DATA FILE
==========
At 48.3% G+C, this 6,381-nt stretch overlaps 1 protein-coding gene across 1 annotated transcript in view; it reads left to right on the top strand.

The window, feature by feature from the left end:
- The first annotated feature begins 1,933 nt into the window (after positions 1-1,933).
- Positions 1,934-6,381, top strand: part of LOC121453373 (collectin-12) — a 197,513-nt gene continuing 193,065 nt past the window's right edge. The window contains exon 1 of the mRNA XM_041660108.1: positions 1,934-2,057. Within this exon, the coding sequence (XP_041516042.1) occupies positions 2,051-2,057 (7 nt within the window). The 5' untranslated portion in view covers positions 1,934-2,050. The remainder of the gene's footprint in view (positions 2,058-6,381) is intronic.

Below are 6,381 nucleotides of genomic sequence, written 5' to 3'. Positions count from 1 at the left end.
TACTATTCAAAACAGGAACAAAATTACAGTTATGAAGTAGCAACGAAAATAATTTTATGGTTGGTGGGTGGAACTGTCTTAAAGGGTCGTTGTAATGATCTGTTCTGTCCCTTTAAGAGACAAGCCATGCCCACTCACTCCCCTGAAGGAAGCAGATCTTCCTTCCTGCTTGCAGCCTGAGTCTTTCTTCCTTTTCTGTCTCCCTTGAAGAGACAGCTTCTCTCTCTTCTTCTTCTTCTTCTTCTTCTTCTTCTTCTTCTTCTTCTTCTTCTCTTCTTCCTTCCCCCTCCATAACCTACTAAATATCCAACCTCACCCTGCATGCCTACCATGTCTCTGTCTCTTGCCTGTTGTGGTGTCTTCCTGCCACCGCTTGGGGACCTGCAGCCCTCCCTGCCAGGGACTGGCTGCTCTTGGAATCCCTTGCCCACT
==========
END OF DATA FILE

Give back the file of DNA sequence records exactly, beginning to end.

At 48.3% G+C, this 6,381-nt stretch overlaps 1 protein-coding gene across 1 annotated transcript in view; it reads left to right on the top strand.

The window, feature by feature from the left end:
- The first annotated feature begins 1,933 nt into the window (after positions 1-1,933).
- Positions 1,934-6,381, top strand: part of LOC121453373 (collectin-12) — a 197,513-nt gene continuing 193,065 nt past the window's right edge. The window contains exon 1 of the mRNA XM_041660108.1: positions 1,934-2,057. Within this exon, the coding sequence (XP_041516042.1) occupies positions 2,051-2,057 (7 nt within the window). The 5' untranslated portion in view covers positions 1,934-2,050. The remainder of the gene's footprint in view (positions 2,058-6,381) is intronic.

Below are 6,381 nucleotides of genomic sequence, written 5' to 3'. Positions count from 1 at the left end.
TACTATTCAAAACAGGAACAAAATTACAGTTATGAAGTAGCAACGAAAATAATTTTATGGTTGGTGGGTGGAACTGTCTTAAAGGGTCGTTGTAATGATCTGTTCTGTCCCTTTAAGAGACAAGCCATGCCCACTCACTCCCCTGAAGGAAGCAGATCTTCCTTCCTGCTTGCAGCCTGAGTCTTTCTTCCTTTTCTGTCTCCCTTGAAGAGACAGCTTCTCTCTCTTCTTCTTCTTCTTCTTCTTCTTCTTCTTCTTCTTCTTCTTCTTCTCTTCTTCCTTCCCCCTCCATAACCTACTAAATATCCAACCTCACCCTGCATGCCTACCATGTCTCTGTCTCTTGCCTGTTGTGGTGTCTTCCTGCCACCGCTTGGGGACCTGCAGCCCTCCCTGCCAGGGACTGGCTGCTCTTGGAATCCCTTGCCCACT